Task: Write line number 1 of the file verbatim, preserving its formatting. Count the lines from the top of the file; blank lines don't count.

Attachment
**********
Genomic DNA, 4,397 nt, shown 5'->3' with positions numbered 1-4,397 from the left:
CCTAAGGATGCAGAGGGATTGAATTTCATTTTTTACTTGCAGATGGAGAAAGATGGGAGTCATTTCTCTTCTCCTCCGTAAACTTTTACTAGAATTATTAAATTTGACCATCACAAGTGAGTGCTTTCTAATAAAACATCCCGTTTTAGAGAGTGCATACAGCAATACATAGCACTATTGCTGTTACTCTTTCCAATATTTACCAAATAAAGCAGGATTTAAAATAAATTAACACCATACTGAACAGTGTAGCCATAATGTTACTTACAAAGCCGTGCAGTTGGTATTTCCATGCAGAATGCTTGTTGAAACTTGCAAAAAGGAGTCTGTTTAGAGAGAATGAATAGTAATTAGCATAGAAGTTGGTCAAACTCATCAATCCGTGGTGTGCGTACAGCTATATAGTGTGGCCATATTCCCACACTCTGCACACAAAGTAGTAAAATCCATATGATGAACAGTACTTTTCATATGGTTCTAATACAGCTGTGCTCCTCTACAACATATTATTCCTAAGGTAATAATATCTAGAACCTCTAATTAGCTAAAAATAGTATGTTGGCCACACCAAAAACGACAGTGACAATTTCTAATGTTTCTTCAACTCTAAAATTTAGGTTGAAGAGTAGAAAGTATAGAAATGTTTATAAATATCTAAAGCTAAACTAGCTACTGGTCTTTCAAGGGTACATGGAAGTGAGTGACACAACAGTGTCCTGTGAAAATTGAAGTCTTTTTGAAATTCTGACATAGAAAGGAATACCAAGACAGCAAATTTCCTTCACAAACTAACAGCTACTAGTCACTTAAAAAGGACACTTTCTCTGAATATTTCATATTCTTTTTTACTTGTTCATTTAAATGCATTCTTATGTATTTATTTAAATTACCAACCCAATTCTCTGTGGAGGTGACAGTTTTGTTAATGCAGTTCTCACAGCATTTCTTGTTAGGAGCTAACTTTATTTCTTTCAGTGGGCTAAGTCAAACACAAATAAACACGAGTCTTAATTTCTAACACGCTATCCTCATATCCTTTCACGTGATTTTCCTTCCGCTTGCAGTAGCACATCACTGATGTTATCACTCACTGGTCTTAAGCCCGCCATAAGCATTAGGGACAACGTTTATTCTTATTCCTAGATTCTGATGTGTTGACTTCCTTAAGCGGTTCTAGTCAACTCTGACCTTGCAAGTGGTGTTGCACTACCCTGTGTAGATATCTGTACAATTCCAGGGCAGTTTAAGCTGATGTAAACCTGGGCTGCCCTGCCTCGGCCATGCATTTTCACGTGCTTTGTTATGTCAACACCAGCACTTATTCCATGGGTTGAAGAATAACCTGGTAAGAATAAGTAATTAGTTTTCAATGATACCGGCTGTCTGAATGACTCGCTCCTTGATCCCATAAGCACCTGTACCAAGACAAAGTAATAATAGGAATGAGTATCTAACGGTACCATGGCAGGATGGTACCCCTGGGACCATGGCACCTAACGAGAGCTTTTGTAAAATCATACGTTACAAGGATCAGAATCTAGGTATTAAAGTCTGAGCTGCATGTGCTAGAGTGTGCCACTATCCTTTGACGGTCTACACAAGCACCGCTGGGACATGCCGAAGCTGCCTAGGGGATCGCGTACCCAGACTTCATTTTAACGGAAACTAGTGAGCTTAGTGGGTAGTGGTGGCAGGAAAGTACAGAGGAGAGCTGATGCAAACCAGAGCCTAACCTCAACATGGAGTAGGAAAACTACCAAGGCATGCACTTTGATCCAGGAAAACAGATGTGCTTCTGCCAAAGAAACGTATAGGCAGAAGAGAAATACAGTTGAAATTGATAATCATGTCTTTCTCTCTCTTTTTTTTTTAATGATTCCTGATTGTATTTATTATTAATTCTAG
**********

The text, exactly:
Genomic DNA, 4,397 nt, shown 5'->3' with positions numbered 1-4,397 from the left: